U.S. President Donald Trump’s latest trade tariff proposals have some economists questioning whether the president and his team understand economics.
Trump doubled down Friday on his proposal to add a 25% tariff on steel imports and a 10% tariff on aluminum imported to the United States from other countries, a move that prompted a sell-off in U.S. equities and the dollar after it was announced on Thursday.
“This is a clear demonstration that the Trump administration does not understand trade economics,” said Bernard Baumohl, managing director and chief global economist at the Economic Outlook Group, in a phone interview. “These tariffs when they’ve been imposed in the past have done more harm than good. The problem is that politicians have an ahistorical memory that goes back sometimes to breakfast.”
The proposal has generally been panned by economists and market analysts who see this latest endeavor as Trump playing politics rather than boost the economy.
“I think it will be ineffective in the long run,” Thomas Simons, money market economist at Jefferies & Co. told Yahoo Finance. “Trump has a point about having smart trade relationships and not being put in extremely disadvantageous position but this is more of a blunt way of going about it than would be effective.”
Job losses could be much worse than job gains
Economists have also noted that in the United States there are substantially more industries and workers that rely on steel as an input than are actual manufacturers of the metal.
The Institute of International Finance points out that, as with many manufacturing industries, technology has been replacing human jobs in metal production for years. They estimate the steel and aluminum manufacturing sectors only account for about 150,000 jobs. On the other hand, there are nearly 2 million jobs across the country in steel-intensive industries where steel is at least 5% of input requirements, including the auto sector, construction, appliance and machinery manufacturing. Those will see input costs rise.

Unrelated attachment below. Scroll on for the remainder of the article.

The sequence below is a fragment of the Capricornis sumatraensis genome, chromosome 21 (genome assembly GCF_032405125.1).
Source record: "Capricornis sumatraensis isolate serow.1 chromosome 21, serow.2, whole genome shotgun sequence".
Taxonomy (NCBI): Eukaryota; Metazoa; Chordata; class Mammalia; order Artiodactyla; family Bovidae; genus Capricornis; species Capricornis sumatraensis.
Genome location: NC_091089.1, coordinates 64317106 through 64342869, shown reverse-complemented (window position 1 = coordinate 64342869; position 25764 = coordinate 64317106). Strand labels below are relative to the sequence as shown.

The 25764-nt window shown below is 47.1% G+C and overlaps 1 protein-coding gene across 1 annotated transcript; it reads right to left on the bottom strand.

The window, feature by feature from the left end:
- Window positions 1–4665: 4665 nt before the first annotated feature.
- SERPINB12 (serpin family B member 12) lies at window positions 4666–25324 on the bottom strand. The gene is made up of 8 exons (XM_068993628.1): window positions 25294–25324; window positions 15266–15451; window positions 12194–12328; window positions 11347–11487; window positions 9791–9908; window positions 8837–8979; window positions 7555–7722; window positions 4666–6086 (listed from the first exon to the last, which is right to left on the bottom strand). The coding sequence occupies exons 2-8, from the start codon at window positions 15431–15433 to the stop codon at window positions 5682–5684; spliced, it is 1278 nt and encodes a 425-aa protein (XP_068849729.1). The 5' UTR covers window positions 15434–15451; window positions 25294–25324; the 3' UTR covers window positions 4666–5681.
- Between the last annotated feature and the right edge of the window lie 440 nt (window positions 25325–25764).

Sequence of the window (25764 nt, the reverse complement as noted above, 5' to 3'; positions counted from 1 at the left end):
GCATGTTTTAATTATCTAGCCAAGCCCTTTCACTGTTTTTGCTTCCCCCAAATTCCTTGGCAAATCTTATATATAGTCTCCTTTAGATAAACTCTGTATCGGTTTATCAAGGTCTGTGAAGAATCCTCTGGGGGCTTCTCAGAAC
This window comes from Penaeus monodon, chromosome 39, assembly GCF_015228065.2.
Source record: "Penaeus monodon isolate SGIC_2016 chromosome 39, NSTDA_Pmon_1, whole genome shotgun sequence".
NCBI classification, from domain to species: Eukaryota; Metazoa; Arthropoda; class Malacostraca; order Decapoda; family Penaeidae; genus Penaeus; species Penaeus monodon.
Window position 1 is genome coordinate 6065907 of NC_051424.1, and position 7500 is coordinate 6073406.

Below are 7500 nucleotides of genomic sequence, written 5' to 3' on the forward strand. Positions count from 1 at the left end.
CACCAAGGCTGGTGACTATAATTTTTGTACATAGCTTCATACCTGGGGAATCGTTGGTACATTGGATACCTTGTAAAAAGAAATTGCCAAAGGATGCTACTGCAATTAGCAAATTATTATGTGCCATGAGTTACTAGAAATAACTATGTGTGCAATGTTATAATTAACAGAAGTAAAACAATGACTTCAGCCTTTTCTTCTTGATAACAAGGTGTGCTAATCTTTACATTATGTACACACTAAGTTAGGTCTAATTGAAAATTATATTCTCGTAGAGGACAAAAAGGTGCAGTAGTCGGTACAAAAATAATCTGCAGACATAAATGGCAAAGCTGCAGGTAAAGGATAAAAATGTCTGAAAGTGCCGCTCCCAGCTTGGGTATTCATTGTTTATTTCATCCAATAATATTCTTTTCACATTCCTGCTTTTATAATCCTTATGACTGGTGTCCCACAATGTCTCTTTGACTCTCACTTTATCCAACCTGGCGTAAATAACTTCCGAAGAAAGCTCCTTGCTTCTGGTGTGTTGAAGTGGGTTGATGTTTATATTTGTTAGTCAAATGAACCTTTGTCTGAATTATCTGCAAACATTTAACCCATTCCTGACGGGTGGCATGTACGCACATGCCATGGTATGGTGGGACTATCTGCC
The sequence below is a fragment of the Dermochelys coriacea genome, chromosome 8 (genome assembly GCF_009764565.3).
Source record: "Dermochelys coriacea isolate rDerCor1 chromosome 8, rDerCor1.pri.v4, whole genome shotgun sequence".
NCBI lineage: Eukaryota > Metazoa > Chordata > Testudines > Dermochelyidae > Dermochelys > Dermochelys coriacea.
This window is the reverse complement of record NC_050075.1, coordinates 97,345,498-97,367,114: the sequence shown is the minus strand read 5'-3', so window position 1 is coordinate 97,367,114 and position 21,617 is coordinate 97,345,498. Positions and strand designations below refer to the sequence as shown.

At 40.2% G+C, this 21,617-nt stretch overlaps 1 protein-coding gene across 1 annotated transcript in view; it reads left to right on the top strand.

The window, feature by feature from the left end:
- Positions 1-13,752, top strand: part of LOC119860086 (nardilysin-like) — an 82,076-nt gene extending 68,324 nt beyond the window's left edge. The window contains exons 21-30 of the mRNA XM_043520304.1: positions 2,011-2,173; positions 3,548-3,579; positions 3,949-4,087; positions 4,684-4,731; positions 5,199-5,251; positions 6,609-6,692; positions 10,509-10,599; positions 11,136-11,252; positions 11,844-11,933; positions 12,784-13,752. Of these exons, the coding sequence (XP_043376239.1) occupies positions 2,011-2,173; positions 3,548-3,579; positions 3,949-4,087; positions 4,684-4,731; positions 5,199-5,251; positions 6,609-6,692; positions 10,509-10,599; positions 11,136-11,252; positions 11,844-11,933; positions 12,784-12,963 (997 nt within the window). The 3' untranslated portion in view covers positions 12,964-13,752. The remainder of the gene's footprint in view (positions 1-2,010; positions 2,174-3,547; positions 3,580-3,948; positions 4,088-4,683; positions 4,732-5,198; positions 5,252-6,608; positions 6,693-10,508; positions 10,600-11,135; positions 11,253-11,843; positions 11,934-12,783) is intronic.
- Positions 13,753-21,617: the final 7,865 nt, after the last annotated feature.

“Companies may be forced to maintain costs via job cuts, putting jobs located in Trump states at risk,” IIF Managing Director Kristen Silverberg and Senior Analyst, Political Risk Scott Farnham wrote in a policy note.
Tom Porcelli, chief U.S. economist at RBC Capital Markets, separately estimates that the steel industry employs more people – about 415,000 – in primary metal manufacturing and the metal ore mining businesses. However, he also estimates that consumers of steel, or companies that use and buy steel as a function of their business employ 16 times as many workers.
While he notes that the negative impact from these tariffs on so-called downstream industries is difficult to predict, he says it is “rather obvious” that the ratio of winners to losers in a scenario where the price of steel and aluminum rise is extremely skewed to the downside for the broader economy.
“In plain language these tariffs are a terrible idea,” Porcelli said in a note to clients. “In fact it is such a terrible idea that there was talk amongst the GOP today about pulling some of the President’s unilateral trade authority.”
Worse than just hitting individual employees and select industries, Baumohl, the Economics Outlook Group economist, argues that it could jeopardize the economy as a whole.
“Ultimately,” Baumohl said, “what this policy does is put the entire economic expansion at risk.”
But maybe that’s exactly what the President and his administration want to do.
“If you want to rein in the third-longest economic expansion since the end of WWII, crimp profits at a time when stock market valuations have been called into question by rising interest rates, force consumers to withstand price increases and put millions of metals-reliant and other jobs at risk, the president’s stated intention of placing costly tarriffs on imported steel and aluminum is an effective way to start,” Bankrate economist Mark Hamrick said.